I called one Mississippi operator on the day before the season a couple years back and asked him where he was holding his shoot.
"Right now, I couldn^t tell you," he replied. "We^re looking at birds in three counties and I can^t make up my mind. I^ve got four buddies going out this afternoon and we^re goin^ to get together in the morning at my place and decide. Give me call at 10 o^clock and I^ll tell you where to be a shooting time."
When I called the operator in the morning, I found out I had 130 miles to drive to get to the dove field he had selected, but the drive was well worth the effort. There were nearly 100 guns in the large field and there did not seem to be a bad spot in the field as the many doves kept gun barrels hot all afternoon.
That Mississippi operator didn^t own all of the land he was scouting over three counties, but you can bet he was on a first-name basis with everyone of the landowners. For him, getting permission to hunt dove fields is a year-round job.
He doesn^t mind spending some time in the spring taking a landowner fishing when he knows he will be welcome to dove hunt in September.
If you are a landowner. you don^t have to chase doves all over the state. The trick is with some planning before planting time, you can have the doves coming to you in the fall.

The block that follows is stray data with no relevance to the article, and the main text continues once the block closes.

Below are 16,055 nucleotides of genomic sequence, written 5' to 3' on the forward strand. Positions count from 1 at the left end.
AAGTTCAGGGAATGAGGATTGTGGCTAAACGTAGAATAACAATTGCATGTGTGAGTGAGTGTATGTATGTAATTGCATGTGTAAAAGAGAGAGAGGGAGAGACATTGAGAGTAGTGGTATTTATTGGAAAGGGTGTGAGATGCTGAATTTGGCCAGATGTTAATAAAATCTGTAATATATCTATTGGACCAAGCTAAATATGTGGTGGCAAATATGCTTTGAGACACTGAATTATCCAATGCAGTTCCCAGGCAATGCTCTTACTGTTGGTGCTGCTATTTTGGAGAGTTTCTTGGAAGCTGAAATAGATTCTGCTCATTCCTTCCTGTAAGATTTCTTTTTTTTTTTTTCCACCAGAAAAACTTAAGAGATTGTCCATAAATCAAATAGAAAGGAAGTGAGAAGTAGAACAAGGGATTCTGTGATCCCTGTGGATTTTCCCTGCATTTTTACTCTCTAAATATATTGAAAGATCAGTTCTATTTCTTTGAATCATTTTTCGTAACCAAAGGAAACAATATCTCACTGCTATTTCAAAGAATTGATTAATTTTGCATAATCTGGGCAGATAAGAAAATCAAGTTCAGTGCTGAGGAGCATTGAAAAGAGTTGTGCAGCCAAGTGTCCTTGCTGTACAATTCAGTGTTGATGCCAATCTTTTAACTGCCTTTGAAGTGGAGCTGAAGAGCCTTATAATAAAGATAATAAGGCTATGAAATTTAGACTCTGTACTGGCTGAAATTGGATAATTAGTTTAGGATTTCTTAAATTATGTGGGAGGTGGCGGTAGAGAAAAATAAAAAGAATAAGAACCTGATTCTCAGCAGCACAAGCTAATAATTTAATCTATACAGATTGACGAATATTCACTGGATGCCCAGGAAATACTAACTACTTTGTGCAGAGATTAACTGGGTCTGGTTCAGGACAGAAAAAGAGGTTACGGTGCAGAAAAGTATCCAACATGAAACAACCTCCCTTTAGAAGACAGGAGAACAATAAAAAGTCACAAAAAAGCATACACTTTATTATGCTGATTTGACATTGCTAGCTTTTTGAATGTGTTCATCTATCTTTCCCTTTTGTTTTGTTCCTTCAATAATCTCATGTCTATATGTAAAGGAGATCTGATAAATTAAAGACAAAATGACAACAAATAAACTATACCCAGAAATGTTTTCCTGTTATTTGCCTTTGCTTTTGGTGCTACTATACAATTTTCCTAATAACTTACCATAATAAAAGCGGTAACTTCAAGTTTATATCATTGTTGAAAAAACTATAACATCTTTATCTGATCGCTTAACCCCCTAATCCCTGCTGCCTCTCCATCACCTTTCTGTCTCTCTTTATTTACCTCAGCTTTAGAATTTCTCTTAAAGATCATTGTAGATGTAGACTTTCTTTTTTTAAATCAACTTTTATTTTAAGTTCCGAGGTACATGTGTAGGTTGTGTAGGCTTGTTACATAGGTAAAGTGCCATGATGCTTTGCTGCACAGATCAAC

Rut Connor, who owns Rocks Pond Plantation near Eutawville in South Carolina, keeps the doves in mind when he plans his farming operation.
You can bet that somewhere on the several thousand acres of land there will be a field planted in sunflowers.
Another good bet is none of those sunflowers will end up on grocery shelves as sunflower oil or in health food stores as snacks. Most will end up in the craw of the doves that frequent the plantation.
Weather permitting, as much of the field corn as possible will be harvested as early as possible at Rocks Pond because the combine will leave enough kernels of corn to keep thousands of doves in the area.
Also, Rut will have a field or two scheduled to be plowed in late August and planted with winter wheat. He knows that the doves like to feast on the shallow planted grain.
There is pretty good shooting on the Rocks Pond Plantation and, obviously, it is not accidental.
"I like to give doves a choice on my place," Rut pointed out. "If they can^t find what they want to eat on the Rocks, shame on me."
Rut does a lot of scouting on his own land so he knows what fields are attracting the most birds when it is time for gunning. This month, the winter wheat fields might have the most birds early. After the corn is cut, they may or may not change their diet to corn. During the late season, when the sunflowers fall over, they could be utilizing this food.